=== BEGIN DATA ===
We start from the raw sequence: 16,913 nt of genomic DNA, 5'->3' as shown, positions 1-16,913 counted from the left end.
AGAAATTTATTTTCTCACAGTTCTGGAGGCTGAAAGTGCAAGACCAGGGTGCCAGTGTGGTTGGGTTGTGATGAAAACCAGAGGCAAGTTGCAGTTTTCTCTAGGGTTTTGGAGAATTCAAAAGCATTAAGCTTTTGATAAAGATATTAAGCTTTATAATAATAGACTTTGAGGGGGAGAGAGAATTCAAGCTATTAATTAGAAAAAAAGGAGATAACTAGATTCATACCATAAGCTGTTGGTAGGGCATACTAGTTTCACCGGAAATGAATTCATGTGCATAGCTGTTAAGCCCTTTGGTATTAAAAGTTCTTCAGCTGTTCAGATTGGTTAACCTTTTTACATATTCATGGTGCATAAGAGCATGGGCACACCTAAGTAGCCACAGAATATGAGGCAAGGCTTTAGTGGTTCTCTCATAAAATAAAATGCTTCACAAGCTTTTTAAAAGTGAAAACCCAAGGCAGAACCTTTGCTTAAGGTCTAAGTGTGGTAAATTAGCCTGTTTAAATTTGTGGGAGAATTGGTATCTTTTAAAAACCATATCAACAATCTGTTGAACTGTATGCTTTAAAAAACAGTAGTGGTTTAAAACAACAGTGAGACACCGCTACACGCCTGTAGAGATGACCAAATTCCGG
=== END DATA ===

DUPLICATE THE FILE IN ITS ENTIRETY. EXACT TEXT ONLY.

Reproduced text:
We start from the raw sequence: 16,913 nt of genomic DNA, 5'->3' as shown, positions 1-16,913 counted from the left end.
AGAAATTTATTTTCTCACAGTTCTGGAGGCTGAAAGTGCAAGACCAGGGTGCCAGTGTGGTTGGGTTGTGATGAAAACCAGAGGCAAGTTGCAGTTTTCTCTAGGGTTTTGGAGAATTCAAAAGCATTAAGCTTTTGATAAAGATATTAAGCTTTATAATAATAGACTTTGAGGGGGAGAGAGAATTCAAGCTATTAATTAGAAAAAAAGGAGATAACTAGATTCATACCATAAGCTGTTGGTAGGGCATACTAGTTTCACCGGAAATGAATTCATGTGCATAGCTGTTAAGCCCTTTGGTATTAAAAGTTCTTCAGCTGTTCAGATTGGTTAACCTTTTTACATATTCATGGTGCATAAGAGCATGGGCACACCTAAGTAGCCACAGAATATGAGGCAAGGCTTTAGTGGTTCTCTCATAAAATAAAATGCTTCACAAGCTTTTTAAAAGTGAAAACCCAAGGCAGAACCTTTGCTTAAGGTCTAAGTGTGGTAAATTAGCCTGTTTAAATTTGTGGGAGAATTGGTATCTTTTAAAAACCATATCAACAATCTGTTGAACTGTATGCTTTAAAAAACAGTAGTGGTTTAAAACAACAGTGAGACACCGCTACACGCCTGTAGAGATGACCAAATTCCGG